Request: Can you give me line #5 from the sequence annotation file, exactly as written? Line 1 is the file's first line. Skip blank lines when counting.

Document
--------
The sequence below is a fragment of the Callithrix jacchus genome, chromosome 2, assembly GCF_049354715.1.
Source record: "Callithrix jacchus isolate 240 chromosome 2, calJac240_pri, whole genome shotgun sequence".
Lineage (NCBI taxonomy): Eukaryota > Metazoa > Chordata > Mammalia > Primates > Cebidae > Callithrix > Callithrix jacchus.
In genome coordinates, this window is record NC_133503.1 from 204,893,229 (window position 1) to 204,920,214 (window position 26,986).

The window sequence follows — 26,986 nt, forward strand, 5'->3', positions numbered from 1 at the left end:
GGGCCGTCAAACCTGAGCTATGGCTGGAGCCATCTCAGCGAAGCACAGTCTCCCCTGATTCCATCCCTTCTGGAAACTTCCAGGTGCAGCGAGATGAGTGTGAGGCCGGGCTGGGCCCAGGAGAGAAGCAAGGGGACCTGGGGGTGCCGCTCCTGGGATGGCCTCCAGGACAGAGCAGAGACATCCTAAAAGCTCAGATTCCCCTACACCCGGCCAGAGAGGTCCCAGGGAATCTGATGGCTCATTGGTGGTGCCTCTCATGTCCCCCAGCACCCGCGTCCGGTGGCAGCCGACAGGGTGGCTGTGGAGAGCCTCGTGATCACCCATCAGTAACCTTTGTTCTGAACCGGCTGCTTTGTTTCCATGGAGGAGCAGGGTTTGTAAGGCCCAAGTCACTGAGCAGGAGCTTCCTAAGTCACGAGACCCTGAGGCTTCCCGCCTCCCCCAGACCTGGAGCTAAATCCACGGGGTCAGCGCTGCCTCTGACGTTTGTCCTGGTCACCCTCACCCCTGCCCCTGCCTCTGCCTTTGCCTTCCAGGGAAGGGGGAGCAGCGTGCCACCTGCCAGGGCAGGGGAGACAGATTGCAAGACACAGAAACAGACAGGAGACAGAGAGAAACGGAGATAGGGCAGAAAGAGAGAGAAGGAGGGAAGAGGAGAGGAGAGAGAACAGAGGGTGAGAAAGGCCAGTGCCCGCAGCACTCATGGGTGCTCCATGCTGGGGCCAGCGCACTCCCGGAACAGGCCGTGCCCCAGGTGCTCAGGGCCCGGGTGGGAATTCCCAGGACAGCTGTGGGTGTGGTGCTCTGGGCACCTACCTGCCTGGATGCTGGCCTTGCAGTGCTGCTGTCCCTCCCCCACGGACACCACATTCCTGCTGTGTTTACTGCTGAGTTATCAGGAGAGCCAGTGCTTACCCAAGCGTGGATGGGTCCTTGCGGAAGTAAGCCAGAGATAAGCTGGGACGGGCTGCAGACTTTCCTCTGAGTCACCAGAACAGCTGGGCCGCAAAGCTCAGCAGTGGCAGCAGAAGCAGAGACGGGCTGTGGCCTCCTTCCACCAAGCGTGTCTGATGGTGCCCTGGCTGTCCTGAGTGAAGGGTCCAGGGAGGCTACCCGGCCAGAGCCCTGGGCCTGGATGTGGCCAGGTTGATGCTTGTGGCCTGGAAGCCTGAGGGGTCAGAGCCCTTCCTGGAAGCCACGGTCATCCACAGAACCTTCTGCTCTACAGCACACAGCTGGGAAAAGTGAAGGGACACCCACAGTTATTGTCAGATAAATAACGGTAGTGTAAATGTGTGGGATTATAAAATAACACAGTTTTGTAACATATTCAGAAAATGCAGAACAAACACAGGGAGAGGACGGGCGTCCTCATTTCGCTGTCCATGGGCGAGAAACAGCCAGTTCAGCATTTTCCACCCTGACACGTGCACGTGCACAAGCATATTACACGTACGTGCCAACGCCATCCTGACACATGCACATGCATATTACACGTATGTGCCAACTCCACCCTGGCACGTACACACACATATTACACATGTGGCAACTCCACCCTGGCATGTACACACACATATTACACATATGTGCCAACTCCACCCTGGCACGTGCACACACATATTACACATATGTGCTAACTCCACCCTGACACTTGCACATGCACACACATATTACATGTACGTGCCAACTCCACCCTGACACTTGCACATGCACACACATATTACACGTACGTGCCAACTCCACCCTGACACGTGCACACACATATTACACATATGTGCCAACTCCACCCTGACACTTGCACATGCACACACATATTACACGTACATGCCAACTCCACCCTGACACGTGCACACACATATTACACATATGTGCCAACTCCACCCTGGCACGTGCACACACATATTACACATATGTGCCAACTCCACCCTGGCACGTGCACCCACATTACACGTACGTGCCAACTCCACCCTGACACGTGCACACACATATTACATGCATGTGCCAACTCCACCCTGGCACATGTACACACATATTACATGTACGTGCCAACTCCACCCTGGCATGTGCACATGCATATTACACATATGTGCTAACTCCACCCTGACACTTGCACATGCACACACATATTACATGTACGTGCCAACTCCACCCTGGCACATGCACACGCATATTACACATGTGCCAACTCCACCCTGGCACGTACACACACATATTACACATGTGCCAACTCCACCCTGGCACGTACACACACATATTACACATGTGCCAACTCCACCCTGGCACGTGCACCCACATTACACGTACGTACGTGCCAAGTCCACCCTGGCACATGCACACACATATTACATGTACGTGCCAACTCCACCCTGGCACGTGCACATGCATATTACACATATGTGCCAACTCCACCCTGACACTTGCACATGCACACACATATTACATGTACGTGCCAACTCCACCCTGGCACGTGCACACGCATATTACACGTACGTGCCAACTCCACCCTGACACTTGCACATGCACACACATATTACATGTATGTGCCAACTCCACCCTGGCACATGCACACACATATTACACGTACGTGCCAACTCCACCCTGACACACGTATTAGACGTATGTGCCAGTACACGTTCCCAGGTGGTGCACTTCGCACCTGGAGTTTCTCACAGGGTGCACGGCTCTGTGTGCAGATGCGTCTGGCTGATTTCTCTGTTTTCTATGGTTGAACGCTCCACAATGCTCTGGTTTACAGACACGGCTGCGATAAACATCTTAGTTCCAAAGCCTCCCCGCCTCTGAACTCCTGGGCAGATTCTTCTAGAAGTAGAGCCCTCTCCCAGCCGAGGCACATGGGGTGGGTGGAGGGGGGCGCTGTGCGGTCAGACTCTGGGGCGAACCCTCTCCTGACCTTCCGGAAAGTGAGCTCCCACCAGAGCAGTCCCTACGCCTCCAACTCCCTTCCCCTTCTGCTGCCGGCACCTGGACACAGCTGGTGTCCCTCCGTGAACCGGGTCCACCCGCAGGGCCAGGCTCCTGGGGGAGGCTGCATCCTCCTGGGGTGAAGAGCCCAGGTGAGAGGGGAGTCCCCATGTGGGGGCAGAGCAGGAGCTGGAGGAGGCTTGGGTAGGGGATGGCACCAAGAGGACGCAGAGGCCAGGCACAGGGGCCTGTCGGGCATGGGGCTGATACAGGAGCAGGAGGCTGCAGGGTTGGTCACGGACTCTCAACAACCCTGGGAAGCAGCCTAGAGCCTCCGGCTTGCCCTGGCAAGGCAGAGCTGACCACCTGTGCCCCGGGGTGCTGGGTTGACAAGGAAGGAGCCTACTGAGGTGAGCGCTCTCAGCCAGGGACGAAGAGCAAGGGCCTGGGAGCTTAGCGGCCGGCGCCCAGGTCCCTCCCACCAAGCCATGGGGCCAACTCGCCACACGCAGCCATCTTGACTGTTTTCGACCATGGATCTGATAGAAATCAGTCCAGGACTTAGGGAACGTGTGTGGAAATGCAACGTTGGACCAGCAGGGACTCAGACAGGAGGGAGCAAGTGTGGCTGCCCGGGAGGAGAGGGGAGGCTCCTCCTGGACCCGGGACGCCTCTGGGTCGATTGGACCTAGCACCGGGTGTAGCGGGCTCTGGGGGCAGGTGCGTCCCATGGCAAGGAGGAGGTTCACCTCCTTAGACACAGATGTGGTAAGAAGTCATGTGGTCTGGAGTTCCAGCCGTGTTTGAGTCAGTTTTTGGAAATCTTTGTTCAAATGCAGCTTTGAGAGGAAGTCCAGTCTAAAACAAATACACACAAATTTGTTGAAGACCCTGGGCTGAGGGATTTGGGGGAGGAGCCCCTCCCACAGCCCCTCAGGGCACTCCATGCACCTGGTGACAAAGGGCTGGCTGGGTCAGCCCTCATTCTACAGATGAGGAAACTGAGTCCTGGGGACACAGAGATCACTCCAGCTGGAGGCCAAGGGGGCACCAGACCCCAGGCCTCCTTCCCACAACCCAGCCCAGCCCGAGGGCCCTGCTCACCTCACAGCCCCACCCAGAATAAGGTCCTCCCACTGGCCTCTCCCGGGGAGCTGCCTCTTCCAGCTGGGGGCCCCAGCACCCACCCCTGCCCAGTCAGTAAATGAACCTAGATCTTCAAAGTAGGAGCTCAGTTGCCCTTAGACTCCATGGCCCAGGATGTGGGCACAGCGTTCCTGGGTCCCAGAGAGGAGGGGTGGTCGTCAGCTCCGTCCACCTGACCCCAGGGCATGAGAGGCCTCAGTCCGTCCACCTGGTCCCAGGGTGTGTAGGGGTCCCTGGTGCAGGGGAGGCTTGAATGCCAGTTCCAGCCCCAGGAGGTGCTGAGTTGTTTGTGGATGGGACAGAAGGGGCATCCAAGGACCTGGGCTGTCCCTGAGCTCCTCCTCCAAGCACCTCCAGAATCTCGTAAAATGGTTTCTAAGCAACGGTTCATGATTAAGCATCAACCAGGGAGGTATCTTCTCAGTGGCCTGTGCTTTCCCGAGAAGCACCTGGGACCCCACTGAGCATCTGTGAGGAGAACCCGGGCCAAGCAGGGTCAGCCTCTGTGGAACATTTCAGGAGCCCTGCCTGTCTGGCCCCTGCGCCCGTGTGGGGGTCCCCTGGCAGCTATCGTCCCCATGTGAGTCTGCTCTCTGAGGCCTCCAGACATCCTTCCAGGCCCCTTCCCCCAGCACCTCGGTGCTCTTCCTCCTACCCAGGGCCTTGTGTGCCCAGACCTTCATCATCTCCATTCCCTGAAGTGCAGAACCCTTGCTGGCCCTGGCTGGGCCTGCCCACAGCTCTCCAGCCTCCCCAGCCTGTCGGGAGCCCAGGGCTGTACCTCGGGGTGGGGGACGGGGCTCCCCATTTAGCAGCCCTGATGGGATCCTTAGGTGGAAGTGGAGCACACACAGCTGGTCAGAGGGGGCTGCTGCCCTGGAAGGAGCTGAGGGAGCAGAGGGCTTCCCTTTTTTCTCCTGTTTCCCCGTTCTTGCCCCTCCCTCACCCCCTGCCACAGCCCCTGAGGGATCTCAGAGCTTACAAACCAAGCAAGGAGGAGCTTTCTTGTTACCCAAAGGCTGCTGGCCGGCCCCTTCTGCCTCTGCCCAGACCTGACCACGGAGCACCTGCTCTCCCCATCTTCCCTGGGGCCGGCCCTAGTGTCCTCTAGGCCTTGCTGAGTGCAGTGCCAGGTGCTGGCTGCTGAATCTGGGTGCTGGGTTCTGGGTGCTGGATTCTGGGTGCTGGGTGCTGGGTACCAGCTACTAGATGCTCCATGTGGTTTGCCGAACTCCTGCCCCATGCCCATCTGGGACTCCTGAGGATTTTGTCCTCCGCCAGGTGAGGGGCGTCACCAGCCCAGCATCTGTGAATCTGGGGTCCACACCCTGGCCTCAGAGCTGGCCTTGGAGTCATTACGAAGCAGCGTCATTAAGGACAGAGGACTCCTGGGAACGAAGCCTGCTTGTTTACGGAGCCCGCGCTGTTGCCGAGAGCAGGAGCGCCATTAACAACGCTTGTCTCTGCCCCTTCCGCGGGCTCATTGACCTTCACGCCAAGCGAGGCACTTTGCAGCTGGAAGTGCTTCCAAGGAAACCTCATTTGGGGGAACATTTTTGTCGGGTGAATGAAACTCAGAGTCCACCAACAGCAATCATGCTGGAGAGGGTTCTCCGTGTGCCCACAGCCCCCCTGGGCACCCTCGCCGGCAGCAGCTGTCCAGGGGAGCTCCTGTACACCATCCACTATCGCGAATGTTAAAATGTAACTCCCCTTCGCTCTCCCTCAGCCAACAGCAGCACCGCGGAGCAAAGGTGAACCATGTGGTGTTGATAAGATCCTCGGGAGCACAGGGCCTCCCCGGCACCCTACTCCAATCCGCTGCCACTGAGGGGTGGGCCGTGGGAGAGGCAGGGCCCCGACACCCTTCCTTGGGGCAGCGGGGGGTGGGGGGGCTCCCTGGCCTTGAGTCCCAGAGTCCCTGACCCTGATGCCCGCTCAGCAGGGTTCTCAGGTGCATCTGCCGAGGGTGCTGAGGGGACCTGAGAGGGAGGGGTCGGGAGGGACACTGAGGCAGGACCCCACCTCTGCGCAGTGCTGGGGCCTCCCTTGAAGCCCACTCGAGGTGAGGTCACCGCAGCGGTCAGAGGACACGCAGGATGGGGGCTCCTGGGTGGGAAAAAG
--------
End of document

The window sequence follows — 26,986 nt, forward strand, 5'->3', positions numbered from 1 at the left end: